Taiwan trade association: Crew change is national, not industry issue

Crew members wearing protective masks and gloves. Credit: Wagner Meier/Getty Images

The chairman of Taiwan’s Association of Shipping Services, Lee Yi-ren, said that the issue of crew change should be upgraded to a national issue, and not treated as just a problem facing shipping companies.

Speaking after his election as the association’s chairman in July, Lee said, “Seafarers are vital to the shipping industry. If there is no shipping industry to transport grain from the United States and South America to other countries in the world, uneven food distribution may occur; if there is no shipping, oil won’t be exported from oil-producing countries like Russia and Saudi Arabia. The same is true of coal and iron ore mining companies that depend on shipping to get their output to customers worldwide.”

He said that the issue of extending seafarers’ onboard employment contracts beyond 12 months is unacceptable, noting that Australian authorities have vowed to clamp down on this by detaining ships whose crew have worked on board for 14 months and beyond.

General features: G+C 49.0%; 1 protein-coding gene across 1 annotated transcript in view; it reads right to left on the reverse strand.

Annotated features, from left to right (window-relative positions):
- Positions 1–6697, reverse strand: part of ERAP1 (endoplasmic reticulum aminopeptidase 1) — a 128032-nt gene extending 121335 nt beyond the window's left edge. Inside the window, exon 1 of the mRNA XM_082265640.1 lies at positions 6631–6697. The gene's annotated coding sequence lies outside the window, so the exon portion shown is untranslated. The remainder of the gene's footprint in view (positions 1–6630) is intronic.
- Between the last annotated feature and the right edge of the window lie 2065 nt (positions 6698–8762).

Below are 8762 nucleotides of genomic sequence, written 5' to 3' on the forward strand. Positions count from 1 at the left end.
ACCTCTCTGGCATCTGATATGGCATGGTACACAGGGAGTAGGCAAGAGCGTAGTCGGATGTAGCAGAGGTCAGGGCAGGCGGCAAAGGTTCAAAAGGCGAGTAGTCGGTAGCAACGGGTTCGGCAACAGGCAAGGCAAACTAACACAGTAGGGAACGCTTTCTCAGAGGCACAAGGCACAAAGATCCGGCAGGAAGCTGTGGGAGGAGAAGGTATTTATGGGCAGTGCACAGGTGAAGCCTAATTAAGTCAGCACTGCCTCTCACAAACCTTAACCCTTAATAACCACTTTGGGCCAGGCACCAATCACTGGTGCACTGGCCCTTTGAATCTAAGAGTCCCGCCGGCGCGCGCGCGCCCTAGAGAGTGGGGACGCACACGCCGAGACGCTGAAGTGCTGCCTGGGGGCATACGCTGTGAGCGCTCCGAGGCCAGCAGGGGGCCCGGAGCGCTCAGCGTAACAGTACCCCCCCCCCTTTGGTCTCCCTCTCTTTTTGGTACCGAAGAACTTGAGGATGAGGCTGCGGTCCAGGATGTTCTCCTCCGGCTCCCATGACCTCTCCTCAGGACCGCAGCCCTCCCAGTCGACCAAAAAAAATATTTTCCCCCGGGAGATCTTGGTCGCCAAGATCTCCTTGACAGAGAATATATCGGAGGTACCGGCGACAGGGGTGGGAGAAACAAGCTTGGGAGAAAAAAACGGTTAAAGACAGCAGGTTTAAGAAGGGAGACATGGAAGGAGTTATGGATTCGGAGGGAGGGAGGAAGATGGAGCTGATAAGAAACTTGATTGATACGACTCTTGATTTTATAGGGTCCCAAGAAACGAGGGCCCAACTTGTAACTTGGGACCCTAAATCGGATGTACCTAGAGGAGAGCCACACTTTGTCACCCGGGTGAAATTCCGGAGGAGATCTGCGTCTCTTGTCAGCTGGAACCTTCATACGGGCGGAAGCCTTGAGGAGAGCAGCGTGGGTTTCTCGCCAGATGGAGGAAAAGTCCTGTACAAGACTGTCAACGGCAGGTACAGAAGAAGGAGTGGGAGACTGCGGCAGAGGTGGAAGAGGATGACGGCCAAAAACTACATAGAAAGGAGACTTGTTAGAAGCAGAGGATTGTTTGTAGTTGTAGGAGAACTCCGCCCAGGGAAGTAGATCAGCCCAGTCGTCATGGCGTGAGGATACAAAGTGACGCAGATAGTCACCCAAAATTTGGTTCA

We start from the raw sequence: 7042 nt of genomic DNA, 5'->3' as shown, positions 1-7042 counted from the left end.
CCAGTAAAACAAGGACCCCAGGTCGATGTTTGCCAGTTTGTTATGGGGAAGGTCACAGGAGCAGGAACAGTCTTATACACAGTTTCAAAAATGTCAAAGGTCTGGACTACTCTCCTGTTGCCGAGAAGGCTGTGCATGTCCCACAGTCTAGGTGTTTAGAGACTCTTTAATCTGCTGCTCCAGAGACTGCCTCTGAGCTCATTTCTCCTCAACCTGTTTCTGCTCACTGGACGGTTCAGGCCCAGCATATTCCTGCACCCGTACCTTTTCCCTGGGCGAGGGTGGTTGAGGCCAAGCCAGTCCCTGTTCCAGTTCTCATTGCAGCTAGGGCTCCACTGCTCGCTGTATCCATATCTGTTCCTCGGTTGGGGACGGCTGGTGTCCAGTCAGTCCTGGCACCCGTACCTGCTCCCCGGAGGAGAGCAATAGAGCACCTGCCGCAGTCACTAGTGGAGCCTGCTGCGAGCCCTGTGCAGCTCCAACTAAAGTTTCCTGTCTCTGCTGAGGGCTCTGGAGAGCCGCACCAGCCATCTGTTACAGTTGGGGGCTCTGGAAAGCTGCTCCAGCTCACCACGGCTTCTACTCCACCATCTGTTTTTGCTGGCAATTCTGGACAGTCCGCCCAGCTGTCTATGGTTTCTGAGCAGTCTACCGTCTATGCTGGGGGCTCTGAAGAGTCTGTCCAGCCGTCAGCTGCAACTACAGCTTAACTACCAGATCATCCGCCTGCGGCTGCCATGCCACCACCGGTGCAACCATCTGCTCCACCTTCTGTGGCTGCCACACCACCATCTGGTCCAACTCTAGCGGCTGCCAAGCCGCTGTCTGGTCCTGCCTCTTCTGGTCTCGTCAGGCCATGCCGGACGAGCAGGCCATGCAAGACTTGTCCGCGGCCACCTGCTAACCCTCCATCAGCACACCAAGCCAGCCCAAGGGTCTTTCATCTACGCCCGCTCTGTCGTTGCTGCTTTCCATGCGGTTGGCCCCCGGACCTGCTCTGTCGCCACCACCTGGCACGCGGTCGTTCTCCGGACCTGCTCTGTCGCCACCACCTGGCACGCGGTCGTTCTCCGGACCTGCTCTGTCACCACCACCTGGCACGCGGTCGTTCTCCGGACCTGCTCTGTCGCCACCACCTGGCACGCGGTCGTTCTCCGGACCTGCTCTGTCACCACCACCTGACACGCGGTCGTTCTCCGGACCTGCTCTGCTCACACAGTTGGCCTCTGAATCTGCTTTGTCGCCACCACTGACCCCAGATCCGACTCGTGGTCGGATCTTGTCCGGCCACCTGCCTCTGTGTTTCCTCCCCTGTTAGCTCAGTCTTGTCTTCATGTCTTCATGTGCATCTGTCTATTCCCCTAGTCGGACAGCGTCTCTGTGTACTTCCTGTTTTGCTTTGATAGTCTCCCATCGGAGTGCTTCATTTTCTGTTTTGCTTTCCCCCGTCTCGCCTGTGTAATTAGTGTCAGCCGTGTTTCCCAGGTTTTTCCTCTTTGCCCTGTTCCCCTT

Lee’s comments coincided with Maersk urging government action to end the crew change crisis, following a related summit in the UK on 9 July 2020.

There are currently an estimated 200,000 seafarers stuck on board and onshore due to restrictions imposed by COVID-19. For many crew, the situation has become dire: the captain of Emma Maersk, who was stranded on board for 167 days due to COVID-19 travel restrictions, had to pull teeth for crew members as they were refused medical assistance. The captain disembarked in Hamburg, Germany, on 9 July. Following this event and the UK summit, Maersk issued a statement asking governments to act urgently to implement policy to help crew changes.

Lee also said that while certain countries may allow crew change amid the COVID-19 pandemic, the lack of international flights presents another difficulty in repatriating seafarers. He said that in order to get crew change resumed efficiently, governments should also work together to resolve all the logistical issues, especially when shipping is crucial to the global supply chain.

“Taiwanese seafarers usually have changeovers in Kaohsiung port, but the situation is more complicated for Chinese seafarers. I’m aware of a ship that sailed to South Korea in June, and there were Chinese crew on board. Although South Korea allowed crew change, the Chinese seafarers were unable to change over because direct flights to China have been suspended,” Lee concluded.